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Rodgers v. Beechcraft Corp.

United States District Court, N.D. Oklahoma

February 1, 2016

JAMES RODGERS and SHERYLL RODGERS, individually and as Husband and Wife; and CHRISTOPHER EVANS and JILL EVANS, individually and as Husband and Wife, Plaintiffs,
v.
BEECHCRAFT CORPORATION, f/k/a Hawker Beechcraft Corporation, a Kansas Corporation; HAWKER BEECHCRAFT GLOBAL CUSTOMER SUPPORT, LLC, f/k/a Hawker Beechcraft Services, Inc., a Kansas limited liability company, Defendants.

          OPINION AND ORDER

          CLAIRE V. EAGAN, UNITED STATES DISTRICT JUDGE

         Now before the Court is the amended report and recommendation (Dkt. # 191)[1] of Magistrate Judge Paul J. Cleary recommending that the Court grant in part and deny in part Defendants' Motion in Limine to Limit and/or Exclude the Testimony of Michael Haider (Dkt. # 60). Defendants Beechcraft Corporation (Beechcraft) and Hawker Beechcraft Global Customer Support, LLC (HBGCS) ask the Court to exclude the testimony of plaintiffs' piloting expert, Michael Haider, and the Court referred the motion to the magistrate judge for a report and recommendation. Plaintiffs have filed an objection (Dkt. # 192) to the amended report and recommendation, and defendants have responded to plaintiffs' objection (Dkt. # 194). As part of their motion, defendants argued that there was a question as to whether Haider actually “prepared” the expert report that was provided to defendants, and the Court ordered supplemental briefing on this issue. Plaintiffs have filed a supplemental brief (Dkt. # 208), defendants have responded (Dkt. # 213), and defendants' motion to exclude Haider's testimony and the amended report and recommendation are ripe for adjudication.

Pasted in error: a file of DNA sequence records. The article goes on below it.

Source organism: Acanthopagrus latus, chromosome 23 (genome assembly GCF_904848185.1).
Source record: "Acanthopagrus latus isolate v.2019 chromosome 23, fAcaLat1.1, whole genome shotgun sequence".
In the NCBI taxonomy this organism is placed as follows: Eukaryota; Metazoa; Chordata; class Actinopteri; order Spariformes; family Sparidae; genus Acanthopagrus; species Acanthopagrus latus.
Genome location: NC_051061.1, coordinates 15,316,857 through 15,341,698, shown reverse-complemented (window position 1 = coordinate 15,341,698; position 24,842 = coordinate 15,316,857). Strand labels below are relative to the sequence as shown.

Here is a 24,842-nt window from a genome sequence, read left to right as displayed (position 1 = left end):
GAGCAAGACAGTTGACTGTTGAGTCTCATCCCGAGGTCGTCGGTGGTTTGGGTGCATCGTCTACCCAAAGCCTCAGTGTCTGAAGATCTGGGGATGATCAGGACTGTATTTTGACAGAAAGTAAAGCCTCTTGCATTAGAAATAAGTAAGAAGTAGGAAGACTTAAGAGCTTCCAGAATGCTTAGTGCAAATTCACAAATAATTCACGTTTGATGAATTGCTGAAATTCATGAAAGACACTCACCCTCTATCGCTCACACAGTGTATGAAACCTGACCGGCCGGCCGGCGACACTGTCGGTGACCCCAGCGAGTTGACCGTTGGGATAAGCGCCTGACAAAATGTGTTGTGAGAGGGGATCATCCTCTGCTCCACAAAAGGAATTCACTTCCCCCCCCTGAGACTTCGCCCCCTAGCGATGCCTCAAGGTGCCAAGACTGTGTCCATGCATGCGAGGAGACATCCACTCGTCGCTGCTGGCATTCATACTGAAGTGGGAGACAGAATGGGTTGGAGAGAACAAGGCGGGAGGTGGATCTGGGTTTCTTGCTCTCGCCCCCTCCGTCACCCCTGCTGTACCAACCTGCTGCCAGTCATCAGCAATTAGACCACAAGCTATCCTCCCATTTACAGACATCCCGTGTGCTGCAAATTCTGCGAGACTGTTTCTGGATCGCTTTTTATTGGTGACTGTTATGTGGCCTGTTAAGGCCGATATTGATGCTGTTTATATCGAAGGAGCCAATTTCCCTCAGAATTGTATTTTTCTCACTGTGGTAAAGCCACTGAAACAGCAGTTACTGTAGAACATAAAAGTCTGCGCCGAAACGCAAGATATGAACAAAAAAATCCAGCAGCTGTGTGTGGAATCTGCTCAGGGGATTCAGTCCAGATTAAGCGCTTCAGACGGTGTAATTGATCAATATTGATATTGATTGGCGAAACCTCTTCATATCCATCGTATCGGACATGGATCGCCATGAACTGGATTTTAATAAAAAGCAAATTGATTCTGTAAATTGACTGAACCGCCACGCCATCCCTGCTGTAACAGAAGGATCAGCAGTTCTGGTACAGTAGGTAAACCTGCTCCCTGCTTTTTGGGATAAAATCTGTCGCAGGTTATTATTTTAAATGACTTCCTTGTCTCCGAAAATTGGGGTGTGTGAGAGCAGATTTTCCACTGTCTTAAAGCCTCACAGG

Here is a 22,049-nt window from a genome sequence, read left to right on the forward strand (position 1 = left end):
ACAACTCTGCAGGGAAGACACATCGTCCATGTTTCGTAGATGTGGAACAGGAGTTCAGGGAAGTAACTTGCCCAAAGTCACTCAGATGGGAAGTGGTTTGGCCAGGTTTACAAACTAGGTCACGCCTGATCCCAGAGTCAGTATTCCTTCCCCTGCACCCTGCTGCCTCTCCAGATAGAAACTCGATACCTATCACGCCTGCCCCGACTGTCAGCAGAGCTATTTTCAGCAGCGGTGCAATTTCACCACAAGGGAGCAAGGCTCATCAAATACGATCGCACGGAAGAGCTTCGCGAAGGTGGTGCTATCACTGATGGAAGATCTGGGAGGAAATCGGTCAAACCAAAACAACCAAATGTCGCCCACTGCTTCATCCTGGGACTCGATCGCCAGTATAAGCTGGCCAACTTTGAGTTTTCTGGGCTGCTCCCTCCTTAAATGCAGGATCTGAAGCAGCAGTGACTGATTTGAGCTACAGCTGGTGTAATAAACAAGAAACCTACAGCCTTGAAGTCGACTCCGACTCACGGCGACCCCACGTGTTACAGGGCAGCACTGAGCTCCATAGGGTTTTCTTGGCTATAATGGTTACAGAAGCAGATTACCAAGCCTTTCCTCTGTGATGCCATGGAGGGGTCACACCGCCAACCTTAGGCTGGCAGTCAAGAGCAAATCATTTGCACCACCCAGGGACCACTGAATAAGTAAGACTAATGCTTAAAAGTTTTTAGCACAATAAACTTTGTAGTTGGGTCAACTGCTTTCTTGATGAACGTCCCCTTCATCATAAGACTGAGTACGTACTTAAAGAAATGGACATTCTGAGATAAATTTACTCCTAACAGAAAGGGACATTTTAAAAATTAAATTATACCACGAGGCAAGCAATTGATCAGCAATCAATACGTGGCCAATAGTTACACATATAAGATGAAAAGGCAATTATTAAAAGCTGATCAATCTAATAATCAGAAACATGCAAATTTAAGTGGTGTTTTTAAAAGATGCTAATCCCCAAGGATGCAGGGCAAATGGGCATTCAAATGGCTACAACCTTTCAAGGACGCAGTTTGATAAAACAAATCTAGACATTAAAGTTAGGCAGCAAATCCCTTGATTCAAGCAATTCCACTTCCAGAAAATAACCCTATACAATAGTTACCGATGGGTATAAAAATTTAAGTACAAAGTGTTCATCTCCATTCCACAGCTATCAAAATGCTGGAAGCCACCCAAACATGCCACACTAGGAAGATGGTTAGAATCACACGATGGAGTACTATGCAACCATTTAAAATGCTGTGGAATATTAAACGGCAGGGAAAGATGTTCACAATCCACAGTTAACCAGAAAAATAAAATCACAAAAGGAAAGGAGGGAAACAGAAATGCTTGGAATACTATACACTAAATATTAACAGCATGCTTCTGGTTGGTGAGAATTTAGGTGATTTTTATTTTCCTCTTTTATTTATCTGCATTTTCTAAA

I.

         On March 16, 2015, plaintiffs James Rodgers and Christopher Evans filed this case alleging a manufacturer's products liability claim against Beechcraft and a negligence claim against Beechcraft and HBGCS. Their spouses, Sheryll Rodgers and Jill Evans, also allege claims of loss of consortium against defendants. James Rodgers and Christopher Evans were passengers on a Beech Premier 390 aircraft, manufactured by Beechcraft in 2008, that was flying from Tulsa, Oklahoma to South Bend, Indiana on March 17, 2013, and the pilot of the aircraft was Wesley Caves. During the flight, plaintiffs allege that both engines of the plane were inadvertently shut down and the pilot was unable to restart both of the engines due to a defective electrical bus distribution system. Dkt. # 28, at 5-6. The pilot was unable to successfully land the plane, it crashed near the South Bend Airport, and James Rodgers and Christopher Evans were injured in the crash. Plaintiffs allege that the alternate landing gear system failed to deploy properly during the attempted landing and that the alternate landing gear system was defectively designed. Id. at 12.